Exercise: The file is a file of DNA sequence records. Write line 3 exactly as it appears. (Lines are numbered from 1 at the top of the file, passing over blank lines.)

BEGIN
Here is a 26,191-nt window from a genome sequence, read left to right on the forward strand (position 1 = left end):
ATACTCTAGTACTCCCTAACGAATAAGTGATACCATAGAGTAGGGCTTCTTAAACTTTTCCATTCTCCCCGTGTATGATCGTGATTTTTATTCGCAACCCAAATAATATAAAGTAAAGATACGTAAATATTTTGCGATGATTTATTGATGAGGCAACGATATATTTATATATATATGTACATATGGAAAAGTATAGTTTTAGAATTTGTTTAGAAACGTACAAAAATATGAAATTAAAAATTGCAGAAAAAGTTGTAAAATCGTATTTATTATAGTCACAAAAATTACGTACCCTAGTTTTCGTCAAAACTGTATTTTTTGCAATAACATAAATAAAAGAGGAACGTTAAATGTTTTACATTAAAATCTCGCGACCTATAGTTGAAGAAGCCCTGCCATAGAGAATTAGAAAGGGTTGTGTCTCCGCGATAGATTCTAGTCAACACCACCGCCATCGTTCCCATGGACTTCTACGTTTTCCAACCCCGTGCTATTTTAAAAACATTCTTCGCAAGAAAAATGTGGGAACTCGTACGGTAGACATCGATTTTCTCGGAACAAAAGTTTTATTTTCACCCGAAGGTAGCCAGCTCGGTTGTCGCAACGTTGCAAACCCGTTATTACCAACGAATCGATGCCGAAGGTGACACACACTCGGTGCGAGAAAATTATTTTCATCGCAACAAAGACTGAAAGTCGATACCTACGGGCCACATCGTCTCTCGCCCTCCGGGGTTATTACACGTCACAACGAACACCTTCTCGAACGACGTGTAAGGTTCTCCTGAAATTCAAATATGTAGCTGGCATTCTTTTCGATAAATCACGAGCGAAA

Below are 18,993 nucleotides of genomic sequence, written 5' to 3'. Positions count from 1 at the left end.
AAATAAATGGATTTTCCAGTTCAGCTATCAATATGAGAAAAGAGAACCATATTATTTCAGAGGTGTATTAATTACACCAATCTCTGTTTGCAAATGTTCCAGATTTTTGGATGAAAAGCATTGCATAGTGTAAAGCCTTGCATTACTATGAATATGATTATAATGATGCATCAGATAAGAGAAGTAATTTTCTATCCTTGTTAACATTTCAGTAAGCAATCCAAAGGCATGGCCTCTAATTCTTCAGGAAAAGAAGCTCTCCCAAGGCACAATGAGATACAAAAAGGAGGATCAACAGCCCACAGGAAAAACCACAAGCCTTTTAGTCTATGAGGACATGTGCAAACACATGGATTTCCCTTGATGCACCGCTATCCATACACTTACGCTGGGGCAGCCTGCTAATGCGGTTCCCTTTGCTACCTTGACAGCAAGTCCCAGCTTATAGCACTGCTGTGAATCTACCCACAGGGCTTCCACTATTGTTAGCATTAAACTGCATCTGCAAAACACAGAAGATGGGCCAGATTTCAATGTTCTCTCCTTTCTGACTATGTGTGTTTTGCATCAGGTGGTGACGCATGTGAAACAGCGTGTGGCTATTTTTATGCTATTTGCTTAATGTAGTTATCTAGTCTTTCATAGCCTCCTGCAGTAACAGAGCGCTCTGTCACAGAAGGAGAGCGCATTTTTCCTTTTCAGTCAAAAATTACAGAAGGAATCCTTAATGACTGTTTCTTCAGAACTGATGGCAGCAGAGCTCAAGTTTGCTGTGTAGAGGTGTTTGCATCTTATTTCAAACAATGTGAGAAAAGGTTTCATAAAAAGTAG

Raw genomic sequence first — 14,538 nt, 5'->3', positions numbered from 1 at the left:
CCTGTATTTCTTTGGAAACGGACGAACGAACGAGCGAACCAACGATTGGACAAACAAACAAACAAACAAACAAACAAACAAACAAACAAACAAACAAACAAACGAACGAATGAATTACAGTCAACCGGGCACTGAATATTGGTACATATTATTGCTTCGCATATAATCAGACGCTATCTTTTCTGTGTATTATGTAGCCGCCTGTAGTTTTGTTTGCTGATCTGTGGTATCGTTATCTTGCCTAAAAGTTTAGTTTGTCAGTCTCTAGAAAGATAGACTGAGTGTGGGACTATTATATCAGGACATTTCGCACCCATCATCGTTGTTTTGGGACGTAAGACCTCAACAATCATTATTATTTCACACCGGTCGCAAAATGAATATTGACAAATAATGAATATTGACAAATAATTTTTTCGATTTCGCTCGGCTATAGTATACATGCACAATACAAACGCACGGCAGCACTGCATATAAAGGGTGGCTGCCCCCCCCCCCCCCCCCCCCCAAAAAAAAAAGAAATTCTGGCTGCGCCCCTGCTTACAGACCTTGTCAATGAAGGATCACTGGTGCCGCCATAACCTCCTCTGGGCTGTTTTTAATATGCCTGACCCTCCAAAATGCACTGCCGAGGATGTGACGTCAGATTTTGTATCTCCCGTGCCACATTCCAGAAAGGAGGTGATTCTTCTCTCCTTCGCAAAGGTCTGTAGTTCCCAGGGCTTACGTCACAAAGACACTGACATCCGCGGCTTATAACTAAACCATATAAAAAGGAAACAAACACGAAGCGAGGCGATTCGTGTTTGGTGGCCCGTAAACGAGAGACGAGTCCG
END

Below are 18,993 nucleotides of genomic sequence, written 5' to 3'. Positions count from 1 at the left end.